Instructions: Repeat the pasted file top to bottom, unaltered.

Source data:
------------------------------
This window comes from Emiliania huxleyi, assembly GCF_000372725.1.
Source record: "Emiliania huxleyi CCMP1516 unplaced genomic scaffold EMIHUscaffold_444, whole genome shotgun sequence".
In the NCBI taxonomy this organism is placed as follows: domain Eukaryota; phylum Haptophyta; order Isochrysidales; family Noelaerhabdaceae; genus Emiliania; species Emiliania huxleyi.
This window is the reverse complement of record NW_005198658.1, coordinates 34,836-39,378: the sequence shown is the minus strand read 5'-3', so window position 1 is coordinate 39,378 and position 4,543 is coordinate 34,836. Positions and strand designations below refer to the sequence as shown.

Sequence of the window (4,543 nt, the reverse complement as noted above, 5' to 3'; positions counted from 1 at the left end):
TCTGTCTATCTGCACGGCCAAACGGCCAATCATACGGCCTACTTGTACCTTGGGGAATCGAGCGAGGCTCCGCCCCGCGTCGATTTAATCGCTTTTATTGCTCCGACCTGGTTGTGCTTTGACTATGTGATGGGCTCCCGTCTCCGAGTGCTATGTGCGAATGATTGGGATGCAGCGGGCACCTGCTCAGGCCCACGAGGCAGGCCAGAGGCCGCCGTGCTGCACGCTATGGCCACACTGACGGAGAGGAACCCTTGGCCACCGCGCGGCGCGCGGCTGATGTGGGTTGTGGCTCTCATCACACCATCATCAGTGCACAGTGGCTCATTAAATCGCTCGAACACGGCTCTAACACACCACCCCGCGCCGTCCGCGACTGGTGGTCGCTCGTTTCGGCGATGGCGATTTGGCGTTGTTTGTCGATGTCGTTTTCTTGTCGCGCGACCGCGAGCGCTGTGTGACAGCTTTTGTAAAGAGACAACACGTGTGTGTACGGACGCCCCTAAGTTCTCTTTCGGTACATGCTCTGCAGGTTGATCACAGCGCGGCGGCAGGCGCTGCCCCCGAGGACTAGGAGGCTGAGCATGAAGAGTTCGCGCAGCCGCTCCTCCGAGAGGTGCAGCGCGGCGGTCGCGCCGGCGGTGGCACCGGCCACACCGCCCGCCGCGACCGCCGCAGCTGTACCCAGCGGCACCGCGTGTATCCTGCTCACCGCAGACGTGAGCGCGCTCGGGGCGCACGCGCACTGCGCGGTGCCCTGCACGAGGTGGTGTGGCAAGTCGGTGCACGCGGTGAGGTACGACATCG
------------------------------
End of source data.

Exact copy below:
This window comes from Emiliania huxleyi, assembly GCF_000372725.1.
Source record: "Emiliania huxleyi CCMP1516 unplaced genomic scaffold EMIHUscaffold_444, whole genome shotgun sequence".
In the NCBI taxonomy this organism is placed as follows: domain Eukaryota; phylum Haptophyta; order Isochrysidales; family Noelaerhabdaceae; genus Emiliania; species Emiliania huxleyi.
This window is the reverse complement of record NW_005198658.1, coordinates 34,836-39,378: the sequence shown is the minus strand read 5'-3', so window position 1 is coordinate 39,378 and position 4,543 is coordinate 34,836. Positions and strand designations below refer to the sequence as shown.

Sequence of the window (4,543 nt, the reverse complement as noted above, 5' to 3'; positions counted from 1 at the left end):
TCTGTCTATCTGCACGGCCAAACGGCCAATCATACGGCCTACTTGTACCTTGGGGAATCGAGCGAGGCTCCGCCCCGCGTCGATTTAATCGCTTTTATTGCTCCGACCTGGTTGTGCTTTGACTATGTGATGGGCTCCCGTCTCCGAGTGCTATGTGCGAATGATTGGGATGCAGCGGGCACCTGCTCAGGCCCACGAGGCAGGCCAGAGGCCGCCGTGCTGCACGCTATGGCCACACTGACGGAGAGGAACCCTTGGCCACCGCGCGGCGCGCGGCTGATGTGGGTTGTGGCTCTCATCACACCATCATCAGTGCACAGTGGCTCATTAAATCGCTCGAACACGGCTCTAACACACCACCCCGCGCCGTCCGCGACTGGTGGTCGCTCGTTTCGGCGATGGCGATTTGGCGTTGTTTGTCGATGTCGTTTTCTTGTCGCGCGACCGCGAGCGCTGTGTGACAGCTTTTGTAAAGAGACAACACGTGTGTGTACGGACGCCCCTAAGTTCTCTTTCGGTACATGCTCTGCAGGTTGATCACAGCGCGGCGGCAGGCGCTGCCCCCGAGGACTAGGAGGCTGAGCATGAAGAGTTCGCGCAGCCGCTCCTCCGAGAGGTGCAGCGCGGCGGTCGCGCCGGCGGTGGCACCGGCCACACCGCCCGCCGCGACCGCCGCAGCTGTACCCAGCGGCACCGCGTGTATCCTGCTCACCGCAGACGTGAGCGCGCTCGGGGCGCACGCGCACTGCGCGGTGCCCTGCACGAGGTGGTGTGGCAAGTCGGTGCACGCGGTGAGGTACGACATCG